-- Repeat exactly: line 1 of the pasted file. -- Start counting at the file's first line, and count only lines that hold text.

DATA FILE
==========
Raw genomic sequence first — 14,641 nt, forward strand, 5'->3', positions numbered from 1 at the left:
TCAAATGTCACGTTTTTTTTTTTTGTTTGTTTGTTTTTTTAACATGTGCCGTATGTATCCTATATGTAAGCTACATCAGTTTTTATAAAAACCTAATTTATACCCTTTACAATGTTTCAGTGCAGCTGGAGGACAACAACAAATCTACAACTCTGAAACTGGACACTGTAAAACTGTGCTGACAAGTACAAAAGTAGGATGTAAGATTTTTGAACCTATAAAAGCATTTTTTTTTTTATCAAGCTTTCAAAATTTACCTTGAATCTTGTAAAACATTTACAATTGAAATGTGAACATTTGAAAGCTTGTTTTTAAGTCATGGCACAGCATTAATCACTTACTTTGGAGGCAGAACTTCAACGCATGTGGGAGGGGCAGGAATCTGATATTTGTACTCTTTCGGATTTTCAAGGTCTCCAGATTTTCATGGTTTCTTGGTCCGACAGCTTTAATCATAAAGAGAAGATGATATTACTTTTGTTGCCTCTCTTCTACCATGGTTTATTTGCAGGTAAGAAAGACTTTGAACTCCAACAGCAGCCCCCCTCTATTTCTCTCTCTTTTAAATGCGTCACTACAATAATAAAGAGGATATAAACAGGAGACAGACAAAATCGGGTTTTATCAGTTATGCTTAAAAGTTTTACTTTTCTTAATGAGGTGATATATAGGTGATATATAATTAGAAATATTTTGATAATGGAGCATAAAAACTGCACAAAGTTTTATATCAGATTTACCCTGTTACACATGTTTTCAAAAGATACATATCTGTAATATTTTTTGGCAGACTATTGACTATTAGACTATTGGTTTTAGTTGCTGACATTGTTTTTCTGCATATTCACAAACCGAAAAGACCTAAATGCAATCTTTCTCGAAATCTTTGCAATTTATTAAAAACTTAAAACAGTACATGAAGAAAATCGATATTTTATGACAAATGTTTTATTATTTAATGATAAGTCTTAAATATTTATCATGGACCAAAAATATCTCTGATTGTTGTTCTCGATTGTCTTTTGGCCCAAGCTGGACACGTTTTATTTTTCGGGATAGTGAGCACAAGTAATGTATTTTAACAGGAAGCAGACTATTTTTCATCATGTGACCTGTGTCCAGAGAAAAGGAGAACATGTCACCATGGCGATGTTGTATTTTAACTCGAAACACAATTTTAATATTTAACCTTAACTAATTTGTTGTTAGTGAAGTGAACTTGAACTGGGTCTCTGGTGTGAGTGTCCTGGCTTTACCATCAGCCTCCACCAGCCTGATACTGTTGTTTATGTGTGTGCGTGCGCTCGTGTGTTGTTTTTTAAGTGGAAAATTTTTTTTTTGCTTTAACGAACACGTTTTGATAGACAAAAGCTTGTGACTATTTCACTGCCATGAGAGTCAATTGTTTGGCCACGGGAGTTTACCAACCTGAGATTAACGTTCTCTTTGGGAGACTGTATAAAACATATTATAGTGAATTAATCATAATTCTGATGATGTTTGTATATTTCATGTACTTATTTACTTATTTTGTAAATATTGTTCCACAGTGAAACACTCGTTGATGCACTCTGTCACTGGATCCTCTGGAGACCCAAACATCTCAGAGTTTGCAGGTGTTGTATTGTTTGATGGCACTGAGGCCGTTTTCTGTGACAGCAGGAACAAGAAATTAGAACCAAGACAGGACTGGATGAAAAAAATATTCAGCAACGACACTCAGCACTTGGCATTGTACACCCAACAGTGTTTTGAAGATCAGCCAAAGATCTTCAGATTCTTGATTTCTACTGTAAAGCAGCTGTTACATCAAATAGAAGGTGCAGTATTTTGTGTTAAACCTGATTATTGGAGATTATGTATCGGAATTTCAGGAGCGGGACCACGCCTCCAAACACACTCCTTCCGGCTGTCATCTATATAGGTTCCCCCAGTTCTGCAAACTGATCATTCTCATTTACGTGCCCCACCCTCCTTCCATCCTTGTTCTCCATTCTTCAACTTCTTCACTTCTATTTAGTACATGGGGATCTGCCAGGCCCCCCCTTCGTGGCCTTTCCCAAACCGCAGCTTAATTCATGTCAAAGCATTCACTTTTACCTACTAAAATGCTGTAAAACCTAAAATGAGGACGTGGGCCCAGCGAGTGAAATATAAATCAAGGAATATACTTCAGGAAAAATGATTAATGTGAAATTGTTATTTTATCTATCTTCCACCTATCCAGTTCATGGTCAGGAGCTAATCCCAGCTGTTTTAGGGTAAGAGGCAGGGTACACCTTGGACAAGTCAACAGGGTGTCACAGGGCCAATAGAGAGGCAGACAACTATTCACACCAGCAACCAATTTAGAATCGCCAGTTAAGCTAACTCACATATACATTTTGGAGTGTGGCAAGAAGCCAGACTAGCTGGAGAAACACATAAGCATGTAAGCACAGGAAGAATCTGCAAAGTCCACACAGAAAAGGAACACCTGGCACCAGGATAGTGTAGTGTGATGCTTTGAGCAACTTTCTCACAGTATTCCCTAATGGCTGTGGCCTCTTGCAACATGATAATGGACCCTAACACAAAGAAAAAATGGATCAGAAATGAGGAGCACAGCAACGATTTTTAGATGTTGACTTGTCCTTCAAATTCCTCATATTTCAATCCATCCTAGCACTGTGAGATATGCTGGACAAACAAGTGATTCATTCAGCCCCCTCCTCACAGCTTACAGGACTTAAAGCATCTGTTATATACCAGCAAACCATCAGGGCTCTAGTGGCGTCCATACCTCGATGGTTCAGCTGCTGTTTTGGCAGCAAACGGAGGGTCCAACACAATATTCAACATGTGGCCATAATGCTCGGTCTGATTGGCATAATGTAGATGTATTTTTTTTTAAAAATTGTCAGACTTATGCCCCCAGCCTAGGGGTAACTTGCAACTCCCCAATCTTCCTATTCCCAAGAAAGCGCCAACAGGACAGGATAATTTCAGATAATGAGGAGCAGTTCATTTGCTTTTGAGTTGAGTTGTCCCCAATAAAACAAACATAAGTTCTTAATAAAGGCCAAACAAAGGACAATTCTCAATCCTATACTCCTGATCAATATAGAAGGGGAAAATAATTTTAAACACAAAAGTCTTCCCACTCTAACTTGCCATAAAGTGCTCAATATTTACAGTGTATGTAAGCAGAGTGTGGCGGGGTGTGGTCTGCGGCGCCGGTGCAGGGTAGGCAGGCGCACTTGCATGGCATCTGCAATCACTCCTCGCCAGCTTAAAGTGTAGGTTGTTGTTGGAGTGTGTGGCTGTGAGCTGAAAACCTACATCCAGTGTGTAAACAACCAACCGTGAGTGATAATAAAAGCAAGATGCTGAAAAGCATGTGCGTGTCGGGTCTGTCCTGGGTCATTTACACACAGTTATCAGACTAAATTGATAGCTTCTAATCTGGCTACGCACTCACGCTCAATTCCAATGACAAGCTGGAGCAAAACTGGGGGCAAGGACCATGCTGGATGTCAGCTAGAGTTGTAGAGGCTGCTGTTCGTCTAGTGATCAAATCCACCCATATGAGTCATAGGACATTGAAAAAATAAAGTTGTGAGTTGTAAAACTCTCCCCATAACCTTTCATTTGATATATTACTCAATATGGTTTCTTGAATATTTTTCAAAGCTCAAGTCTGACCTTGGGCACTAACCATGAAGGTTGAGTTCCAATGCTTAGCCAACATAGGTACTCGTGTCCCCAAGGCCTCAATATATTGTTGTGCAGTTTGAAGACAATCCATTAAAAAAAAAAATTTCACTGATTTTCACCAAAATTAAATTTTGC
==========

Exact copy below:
Raw genomic sequence first — 14,641 nt, forward strand, 5'->3', positions numbered from 1 at the left: